Judge says sweeping L.A. criminal justice reform measure is unconstitutional
A Los Angeles County Superior Court judge has declared that Measure J, which county voters approved last year to set aside public funds for social services and jail diversion programs, is unconstitutional.
In a proposed ruling Thursday, Judge Mary Strobel said the amendment to the county’s charter improperly restricts the L.A. County Board of Supervisors from deciding how and where to spend county funds. Strobel said at a court hearing that she expects to make the ruling final in coming weeks.
The measure, which passed easily, requires that 10% of locally generated, unrestricted county money — an estimated $300 million each year — be spent on services such as housing, mental health treatment and investments in communities harmed by racism. The measure prohibits the county from using the money on prisons, jails or law enforcement agencies.
The current board or any future board, the judge said, could adopt a budget with those spending priorities — but it can’t be forced to.
“The only question presented is whether the ballot process can be used to take this budgeting choice out of the hands of the current and future elected boards,” Strobel wrote in her proposed ruling. “The court concludes it cannot.”
The challenge to Measure J was brought by the Coalition of County Unions, a group of labor unions that includes the Assn. of Los Angeles Deputy Sheriffs, which represents rank-and-file deputies.
Attorneys for the union coalition contended that voters did not have the authority to adopt the measure and argued it impaired the board’s ability to manage the county’s finances. The Board of Supervisors, which chose to put the measure on the ballot, countered that the county charter could address budgeting issues and thus the amendment to it was legitimate.
An attorney for the board indicated at Thursday’s hearing that it would probably appeal the proposed ruling. It was not immediately clear how the ruling could affect the board’s upcoming budget discussions.
Strobel gave lawyers for both sides 15 days to submit more information they want her to consider before she makes the decision final. She instructed the lawyers, however, not to make new legal arguments and indicated that she does not expect her final position to change.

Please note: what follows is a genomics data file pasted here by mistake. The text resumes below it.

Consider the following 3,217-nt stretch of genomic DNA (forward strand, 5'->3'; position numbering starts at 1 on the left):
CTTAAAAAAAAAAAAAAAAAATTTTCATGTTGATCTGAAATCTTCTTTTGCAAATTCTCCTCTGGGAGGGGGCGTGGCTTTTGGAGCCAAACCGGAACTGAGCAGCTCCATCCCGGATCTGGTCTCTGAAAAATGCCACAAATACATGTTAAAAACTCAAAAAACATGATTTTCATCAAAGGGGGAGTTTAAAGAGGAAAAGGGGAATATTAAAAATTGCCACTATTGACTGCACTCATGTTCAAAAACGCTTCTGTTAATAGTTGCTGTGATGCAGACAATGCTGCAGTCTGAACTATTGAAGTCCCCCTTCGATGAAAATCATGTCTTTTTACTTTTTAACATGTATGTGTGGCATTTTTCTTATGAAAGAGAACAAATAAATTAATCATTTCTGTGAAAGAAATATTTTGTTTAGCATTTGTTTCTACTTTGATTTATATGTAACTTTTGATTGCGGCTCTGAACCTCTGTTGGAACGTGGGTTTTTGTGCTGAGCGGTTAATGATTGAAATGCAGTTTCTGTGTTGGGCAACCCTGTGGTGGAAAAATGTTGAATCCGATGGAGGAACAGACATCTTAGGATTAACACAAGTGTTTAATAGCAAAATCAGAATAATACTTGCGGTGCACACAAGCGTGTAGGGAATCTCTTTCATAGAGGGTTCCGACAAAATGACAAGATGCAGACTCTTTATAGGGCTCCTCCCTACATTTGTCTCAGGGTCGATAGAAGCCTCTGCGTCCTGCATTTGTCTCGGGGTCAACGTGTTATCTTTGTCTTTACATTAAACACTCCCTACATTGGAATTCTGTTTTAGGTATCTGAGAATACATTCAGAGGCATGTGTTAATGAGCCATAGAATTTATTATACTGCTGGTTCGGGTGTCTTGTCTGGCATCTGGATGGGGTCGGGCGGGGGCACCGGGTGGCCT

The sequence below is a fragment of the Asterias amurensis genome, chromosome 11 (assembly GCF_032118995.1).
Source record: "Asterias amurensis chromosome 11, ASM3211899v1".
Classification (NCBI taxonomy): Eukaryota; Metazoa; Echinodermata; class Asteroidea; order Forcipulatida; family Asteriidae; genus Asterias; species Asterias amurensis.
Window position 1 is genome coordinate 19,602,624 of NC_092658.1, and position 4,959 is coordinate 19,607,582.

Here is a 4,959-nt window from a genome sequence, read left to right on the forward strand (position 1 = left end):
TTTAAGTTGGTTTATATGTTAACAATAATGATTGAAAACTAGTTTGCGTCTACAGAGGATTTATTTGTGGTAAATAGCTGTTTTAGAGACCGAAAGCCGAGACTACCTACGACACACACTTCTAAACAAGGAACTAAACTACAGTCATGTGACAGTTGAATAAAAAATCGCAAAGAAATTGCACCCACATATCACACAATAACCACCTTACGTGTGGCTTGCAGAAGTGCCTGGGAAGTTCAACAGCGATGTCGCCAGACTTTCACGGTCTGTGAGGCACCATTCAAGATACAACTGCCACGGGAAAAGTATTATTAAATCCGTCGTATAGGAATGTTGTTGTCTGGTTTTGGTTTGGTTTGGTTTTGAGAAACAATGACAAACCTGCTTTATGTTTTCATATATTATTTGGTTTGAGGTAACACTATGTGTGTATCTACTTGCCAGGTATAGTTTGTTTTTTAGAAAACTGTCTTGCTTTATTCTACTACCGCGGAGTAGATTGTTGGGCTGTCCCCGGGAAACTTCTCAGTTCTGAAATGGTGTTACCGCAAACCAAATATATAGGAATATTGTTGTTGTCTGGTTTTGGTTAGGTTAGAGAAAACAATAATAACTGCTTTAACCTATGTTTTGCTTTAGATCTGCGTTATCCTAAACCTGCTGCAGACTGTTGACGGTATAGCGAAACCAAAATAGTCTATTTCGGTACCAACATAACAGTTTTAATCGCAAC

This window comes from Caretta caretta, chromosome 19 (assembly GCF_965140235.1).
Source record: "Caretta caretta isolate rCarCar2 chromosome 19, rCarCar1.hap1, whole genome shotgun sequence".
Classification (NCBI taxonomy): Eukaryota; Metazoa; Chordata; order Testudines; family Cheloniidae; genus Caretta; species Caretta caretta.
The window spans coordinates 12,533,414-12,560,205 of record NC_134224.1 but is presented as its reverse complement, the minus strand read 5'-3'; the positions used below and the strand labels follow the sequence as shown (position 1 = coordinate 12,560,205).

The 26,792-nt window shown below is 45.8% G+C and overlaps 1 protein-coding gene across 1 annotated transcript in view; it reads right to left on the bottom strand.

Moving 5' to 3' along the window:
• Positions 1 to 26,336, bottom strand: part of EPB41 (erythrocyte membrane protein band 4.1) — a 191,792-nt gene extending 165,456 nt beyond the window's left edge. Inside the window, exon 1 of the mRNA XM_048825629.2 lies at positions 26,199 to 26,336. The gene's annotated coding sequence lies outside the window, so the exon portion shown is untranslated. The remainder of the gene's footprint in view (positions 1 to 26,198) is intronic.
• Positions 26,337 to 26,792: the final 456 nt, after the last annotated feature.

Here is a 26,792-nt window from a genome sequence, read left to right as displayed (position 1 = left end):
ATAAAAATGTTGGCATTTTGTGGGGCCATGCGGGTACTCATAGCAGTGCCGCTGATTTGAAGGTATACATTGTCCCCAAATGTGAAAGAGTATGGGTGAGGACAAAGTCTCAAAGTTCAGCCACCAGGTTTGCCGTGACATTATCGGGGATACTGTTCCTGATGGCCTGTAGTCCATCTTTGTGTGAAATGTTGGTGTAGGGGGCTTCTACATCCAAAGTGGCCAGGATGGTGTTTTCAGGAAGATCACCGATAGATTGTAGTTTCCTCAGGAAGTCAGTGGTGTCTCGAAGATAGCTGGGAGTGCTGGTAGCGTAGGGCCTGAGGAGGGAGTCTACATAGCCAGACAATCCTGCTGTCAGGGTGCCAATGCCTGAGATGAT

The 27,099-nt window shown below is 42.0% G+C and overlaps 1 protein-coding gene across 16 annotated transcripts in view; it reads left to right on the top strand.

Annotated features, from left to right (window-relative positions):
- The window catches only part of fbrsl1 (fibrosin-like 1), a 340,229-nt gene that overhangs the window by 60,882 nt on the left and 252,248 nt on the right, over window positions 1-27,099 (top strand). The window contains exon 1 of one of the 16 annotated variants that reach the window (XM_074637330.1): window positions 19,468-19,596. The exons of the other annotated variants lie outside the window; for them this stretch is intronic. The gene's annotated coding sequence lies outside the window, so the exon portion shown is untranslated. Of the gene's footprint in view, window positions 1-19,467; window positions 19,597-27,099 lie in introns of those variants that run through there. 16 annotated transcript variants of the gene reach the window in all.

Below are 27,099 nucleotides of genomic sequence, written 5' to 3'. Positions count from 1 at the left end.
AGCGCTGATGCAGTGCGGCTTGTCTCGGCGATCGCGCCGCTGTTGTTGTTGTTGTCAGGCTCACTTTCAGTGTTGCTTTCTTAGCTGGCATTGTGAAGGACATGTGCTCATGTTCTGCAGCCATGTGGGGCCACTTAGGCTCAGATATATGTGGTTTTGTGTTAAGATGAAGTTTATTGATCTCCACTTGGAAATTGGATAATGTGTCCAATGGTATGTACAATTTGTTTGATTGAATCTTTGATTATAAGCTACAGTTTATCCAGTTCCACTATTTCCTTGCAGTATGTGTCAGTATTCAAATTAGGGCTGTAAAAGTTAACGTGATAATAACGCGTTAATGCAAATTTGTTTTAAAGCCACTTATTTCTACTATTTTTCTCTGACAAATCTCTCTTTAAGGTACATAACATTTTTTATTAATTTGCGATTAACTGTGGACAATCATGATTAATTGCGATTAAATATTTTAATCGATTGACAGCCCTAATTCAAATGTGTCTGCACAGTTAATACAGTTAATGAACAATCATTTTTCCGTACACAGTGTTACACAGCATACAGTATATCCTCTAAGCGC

Lennie LaGuire, a spokeswoman for the county, said officials are disappointed by the proposed decision but are “committed to carrying out both the spirit and the letter of voters’ intentions.”
“The county’s position, as argued in court, is that Measure J does not prevent the board from directing the budget or complying with state and federal budget requirements,” LaGuire said in a statement. “There are extensive regulations, restrictions and requirements that apply to many other components of the county’s $36 billion-plus budget, and Measure J is just one of them.”
She said that in a fiscal emergency, the board could reduce the 10% set-aside by a four-fifths vote.
A coalition of activists who supported the measure decried the judge’s remarks as bucking the will of voters.
“Angelenos have made it clear where they want their tax dollars to go, and with this lawsuit, it’s clear that [law enforcement special interest groups] will do anything they can to undermine L.A. County voters,” said Ivette Alé, an organizer with Dignity and Power Now, which advocates for people who are incarcerated and their families.
Measure J was placed on the ballot amid widespread calls across the country for police reform spurred by the murder of George Floyd by a Minnesota police officer.
At the time, the county’s chief executive, Sachi Hamai, had warned the board that the fixed allocation of funds would tie their hands and could make future economic downturns more difficult to navigate.
Kathryn Barger, whose 5th District in northern L.A. County is the largest geographically, was the only supervisor opposed to the charter amendment.
Times staff writer Jaclyn Cosgrove contributed to this report.
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